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5 Things I Want You to Know if Your Parent Has MS

By Bryan Wiehardt
August 21, 2022

My mom was diagnosed with progressive MS in 1982 when I was 7 years old. By the time I was in middle school, she had to use a wheelchair full time. This was a traumatic experience for our family. We didn’t know how to handle it, what MS was, if it was real, or how long this would last. Looking back, I wish I’d had someone there to tell me what my new normal was going to be like and some ways of dealing with it.

  • Talk about how you’re feeling. Nobody truly knows what you’re going through, but they can get the gist of it. There’s nothing wrong with talking to a therapist. But you have to be open with them or it’s a waste of time. Find a group or a mentor, someone who can empathize or sympathize, or a community like MS Adventure Camp.
  • Let people in. Knowing that some of my friends understood was helpful. I wasn’t very open, but I had a friend named Ryan who would spend the night sometimes and would go and talk to my mom. One time, we were out in a sailboat, and the wind was too strong for us to land on the side of the lake my car was on. So, we had to land on the other side. It was a lot of work, just landing the boat, and afterwards, Ryan said, “Gosh, I’m so tired, and we still have to walk all the way back to the car. This must be how your mom feels all the time.”It made me feel like he understood some of the things I thought about. I didn’t feel so alone. You can’t make that kind of moment happen. But it can’t happen unless you’re open and let people into your life that you feel comfortable letting in.
parent with MS

Me, at around 7 years old, at Easter.

  • Spend more time with the parent who’s got MS. Sometimes I didn’t spend time with my mom because I was uncomfortable. I was scared. I wish I had been there more. Even if it’s just sitting with them or watching a movie together one night, sit with them. Talk about them, about their childhood. Get to know them.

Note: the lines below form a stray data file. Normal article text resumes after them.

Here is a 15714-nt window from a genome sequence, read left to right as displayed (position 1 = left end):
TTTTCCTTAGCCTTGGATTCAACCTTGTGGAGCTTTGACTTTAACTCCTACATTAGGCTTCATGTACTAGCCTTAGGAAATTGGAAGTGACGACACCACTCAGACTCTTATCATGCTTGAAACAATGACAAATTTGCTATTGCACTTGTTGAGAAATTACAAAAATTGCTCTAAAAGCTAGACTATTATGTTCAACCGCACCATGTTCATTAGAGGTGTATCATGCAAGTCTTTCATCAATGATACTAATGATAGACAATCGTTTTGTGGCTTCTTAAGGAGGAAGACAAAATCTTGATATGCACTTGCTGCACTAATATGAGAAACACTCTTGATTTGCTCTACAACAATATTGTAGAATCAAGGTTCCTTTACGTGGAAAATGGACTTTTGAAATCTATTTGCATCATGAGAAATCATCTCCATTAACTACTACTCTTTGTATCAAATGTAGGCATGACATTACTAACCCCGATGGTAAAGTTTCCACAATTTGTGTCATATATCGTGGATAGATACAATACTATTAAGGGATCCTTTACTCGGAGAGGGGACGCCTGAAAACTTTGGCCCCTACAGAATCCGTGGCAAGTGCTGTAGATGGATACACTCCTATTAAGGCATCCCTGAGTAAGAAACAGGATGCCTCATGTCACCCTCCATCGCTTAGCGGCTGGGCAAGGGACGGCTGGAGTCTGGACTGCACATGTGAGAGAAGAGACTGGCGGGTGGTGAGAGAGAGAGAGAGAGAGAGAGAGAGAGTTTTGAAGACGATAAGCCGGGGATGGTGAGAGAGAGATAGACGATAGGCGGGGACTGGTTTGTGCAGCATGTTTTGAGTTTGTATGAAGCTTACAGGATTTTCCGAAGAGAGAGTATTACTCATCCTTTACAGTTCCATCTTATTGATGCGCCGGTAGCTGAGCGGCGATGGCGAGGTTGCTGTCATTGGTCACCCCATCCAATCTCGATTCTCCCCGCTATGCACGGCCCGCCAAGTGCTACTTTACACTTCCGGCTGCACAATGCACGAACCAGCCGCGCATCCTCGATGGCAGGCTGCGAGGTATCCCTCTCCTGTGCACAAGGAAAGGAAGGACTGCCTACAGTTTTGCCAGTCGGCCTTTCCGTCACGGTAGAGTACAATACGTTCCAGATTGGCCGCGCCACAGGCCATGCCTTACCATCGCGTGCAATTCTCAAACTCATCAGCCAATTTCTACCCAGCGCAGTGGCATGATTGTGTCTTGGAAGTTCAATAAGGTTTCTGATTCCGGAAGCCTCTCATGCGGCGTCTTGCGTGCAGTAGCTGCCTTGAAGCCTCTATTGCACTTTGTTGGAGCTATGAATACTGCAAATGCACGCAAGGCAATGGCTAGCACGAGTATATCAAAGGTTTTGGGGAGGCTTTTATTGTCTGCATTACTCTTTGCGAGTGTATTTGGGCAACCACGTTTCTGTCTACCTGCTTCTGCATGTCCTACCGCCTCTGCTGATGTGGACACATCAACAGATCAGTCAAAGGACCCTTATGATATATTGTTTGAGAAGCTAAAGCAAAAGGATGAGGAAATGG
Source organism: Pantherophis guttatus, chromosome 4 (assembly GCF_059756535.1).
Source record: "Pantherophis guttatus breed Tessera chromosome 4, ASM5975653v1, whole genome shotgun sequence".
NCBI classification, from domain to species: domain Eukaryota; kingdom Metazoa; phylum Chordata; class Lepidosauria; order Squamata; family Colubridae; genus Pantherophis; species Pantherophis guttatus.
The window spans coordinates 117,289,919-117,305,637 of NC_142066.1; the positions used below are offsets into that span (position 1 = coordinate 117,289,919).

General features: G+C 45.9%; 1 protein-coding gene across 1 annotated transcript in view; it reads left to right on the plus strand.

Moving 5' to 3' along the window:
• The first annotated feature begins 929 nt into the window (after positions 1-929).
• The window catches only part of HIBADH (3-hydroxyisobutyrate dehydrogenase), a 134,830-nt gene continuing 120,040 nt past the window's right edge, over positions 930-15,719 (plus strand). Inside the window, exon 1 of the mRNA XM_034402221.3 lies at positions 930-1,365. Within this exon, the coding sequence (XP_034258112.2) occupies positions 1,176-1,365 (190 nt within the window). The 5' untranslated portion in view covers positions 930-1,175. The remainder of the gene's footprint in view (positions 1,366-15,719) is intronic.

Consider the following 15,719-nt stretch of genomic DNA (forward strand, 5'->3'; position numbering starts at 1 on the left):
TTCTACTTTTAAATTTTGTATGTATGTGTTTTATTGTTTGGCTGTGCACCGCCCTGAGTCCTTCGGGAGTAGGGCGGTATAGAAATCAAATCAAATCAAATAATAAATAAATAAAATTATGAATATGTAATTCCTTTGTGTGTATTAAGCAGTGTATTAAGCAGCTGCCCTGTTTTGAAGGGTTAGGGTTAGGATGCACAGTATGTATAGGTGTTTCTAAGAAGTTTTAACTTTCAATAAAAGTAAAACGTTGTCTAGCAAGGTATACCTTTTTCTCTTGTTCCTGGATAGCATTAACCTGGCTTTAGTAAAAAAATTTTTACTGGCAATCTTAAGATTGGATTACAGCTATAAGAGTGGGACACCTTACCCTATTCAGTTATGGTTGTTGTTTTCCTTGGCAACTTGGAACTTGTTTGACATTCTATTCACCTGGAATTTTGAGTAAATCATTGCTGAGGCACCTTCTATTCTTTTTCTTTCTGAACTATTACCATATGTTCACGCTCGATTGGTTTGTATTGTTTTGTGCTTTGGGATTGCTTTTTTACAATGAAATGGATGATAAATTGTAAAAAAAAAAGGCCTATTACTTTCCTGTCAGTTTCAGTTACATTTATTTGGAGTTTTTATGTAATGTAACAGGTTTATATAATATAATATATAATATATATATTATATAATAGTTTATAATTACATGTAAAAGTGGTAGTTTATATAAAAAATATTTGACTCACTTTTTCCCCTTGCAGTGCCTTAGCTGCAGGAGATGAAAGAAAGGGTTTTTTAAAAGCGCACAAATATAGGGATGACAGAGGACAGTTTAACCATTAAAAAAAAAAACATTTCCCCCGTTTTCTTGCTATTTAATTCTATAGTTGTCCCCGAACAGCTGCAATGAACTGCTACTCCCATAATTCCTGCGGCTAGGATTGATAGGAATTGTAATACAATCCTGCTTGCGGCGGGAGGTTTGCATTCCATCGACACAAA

• But also make time for yourself. It’s OK to get away, even just to go for a walk or sit outside. I used to hide in my closet when I was a kid just to get time by myself and try to feel safe. Maybe you need that time daily. Maybe you need it hourly. You might just need to sit and tell yourself, “It’s not my fault. It’s tough, but it’s going to work out. It’s going to be OK.”
  • Sometimes things don’t make sense, and that’s OK. I was angry at God for a while. I thought he could fix it, and I got really mad when he didn’t. Sometimes people in your family are going to say things out of frustration. People may say hurtful things, like your parent who doesn’t live with MS, but just know people have struggles and they might not know what to do. It has nothing to do with you. It doesn’t have anything to do with you. Sometimes you won’t fit in with people at school because of what’s happening at home, and that’s OK. Just be yourself. Other people can help sometimes, but they aren’t always going to be there, and that’s not your fault. It’s not because of anything you did. Keep reminding yourself you are in a difficult situation that is out of your and your family’s control.

Everyone has their own unique journey with MS, and The National MS Society blog strives to amplify the diverse perspectives of people in the MS movement. While the content of this blog may be sensitive to some, the author is sharing his personal, authentic journey with MS.

Bryan Wiehardt

Bryan Wiehardt is a system engineer at Microsoft working in the field of Artificial Intelligence. He lives in Seattle, and in his free time he travels the world seeking out unusual natural phenomena and ancient civilizations. He loves to read, play video games and hang out with his wife, his dog, Mr. Bacon, and his cat, Baby Mouse Lion.  

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